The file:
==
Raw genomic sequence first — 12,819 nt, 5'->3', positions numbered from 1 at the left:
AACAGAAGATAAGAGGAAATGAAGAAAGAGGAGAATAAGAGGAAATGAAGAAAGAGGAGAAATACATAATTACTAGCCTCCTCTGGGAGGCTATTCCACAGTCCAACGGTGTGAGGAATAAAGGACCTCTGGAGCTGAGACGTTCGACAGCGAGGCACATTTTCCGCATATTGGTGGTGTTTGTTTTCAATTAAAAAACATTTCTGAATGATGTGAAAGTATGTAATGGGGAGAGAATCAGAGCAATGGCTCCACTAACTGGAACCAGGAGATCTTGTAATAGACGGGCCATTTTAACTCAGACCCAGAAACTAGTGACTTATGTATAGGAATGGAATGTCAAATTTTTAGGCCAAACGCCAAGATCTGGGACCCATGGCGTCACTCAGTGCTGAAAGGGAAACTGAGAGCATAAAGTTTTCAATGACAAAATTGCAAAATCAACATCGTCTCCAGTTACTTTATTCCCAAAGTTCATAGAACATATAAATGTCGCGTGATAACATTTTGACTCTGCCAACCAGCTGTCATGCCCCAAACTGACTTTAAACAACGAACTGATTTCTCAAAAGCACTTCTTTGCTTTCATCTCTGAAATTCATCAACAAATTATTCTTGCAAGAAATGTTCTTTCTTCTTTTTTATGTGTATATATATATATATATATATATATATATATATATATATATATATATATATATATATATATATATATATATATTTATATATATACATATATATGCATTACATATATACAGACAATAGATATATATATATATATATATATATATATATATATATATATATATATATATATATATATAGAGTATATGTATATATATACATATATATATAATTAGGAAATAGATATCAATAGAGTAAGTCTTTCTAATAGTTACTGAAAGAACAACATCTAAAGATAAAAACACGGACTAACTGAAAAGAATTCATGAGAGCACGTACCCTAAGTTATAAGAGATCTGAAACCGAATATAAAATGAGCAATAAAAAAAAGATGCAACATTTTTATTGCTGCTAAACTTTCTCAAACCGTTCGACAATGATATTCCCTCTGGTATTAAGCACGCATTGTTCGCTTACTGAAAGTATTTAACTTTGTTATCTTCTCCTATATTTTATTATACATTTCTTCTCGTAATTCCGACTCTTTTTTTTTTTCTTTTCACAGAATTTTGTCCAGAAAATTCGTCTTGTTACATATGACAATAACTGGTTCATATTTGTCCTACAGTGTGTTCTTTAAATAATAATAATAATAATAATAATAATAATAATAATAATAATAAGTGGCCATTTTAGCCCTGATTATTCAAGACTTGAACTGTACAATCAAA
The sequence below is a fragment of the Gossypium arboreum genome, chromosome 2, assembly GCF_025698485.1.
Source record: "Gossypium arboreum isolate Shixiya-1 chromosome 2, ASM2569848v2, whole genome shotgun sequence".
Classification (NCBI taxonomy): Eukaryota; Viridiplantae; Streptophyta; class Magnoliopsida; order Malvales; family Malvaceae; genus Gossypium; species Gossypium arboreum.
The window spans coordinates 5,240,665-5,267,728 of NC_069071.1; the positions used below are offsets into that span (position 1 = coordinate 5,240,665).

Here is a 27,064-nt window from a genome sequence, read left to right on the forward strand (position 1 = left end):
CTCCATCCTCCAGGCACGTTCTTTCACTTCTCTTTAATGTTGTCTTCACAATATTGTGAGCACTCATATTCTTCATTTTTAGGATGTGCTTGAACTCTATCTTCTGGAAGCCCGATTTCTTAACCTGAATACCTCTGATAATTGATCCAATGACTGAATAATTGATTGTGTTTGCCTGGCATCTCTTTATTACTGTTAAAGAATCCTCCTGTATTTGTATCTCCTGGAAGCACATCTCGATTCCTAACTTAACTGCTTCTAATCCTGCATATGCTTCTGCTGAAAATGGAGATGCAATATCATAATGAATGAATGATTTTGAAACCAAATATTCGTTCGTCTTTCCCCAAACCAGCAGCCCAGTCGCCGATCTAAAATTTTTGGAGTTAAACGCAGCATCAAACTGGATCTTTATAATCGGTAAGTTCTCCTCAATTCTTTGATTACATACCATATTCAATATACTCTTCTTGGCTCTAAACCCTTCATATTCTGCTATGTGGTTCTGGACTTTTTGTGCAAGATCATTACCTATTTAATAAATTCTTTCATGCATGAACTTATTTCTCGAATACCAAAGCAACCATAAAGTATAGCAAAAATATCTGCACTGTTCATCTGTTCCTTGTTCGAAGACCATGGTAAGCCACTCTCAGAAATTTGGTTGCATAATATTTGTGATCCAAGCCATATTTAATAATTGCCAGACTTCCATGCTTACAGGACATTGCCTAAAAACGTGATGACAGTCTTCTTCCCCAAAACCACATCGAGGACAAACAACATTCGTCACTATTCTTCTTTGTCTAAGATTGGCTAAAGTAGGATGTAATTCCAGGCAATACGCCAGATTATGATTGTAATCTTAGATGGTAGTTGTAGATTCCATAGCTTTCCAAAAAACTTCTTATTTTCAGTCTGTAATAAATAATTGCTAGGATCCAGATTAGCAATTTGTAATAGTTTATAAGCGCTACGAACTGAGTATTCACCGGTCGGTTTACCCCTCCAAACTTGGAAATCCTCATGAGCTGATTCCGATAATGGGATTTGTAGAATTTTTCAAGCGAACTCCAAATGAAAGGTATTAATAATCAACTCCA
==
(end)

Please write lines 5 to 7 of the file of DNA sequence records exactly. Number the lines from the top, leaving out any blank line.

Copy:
Classification (NCBI taxonomy): Eukaryota; Viridiplantae; Streptophyta; class Magnoliopsida; order Malvales; family Malvaceae; genus Gossypium; species Gossypium arboreum.
The window spans coordinates 5,240,665-5,267,728 of NC_069071.1; the positions used below are offsets into that span (position 1 = coordinate 5,240,665).

Here is a 27,064-nt window from a genome sequence, read left to right on the forward strand (position 1 = left end):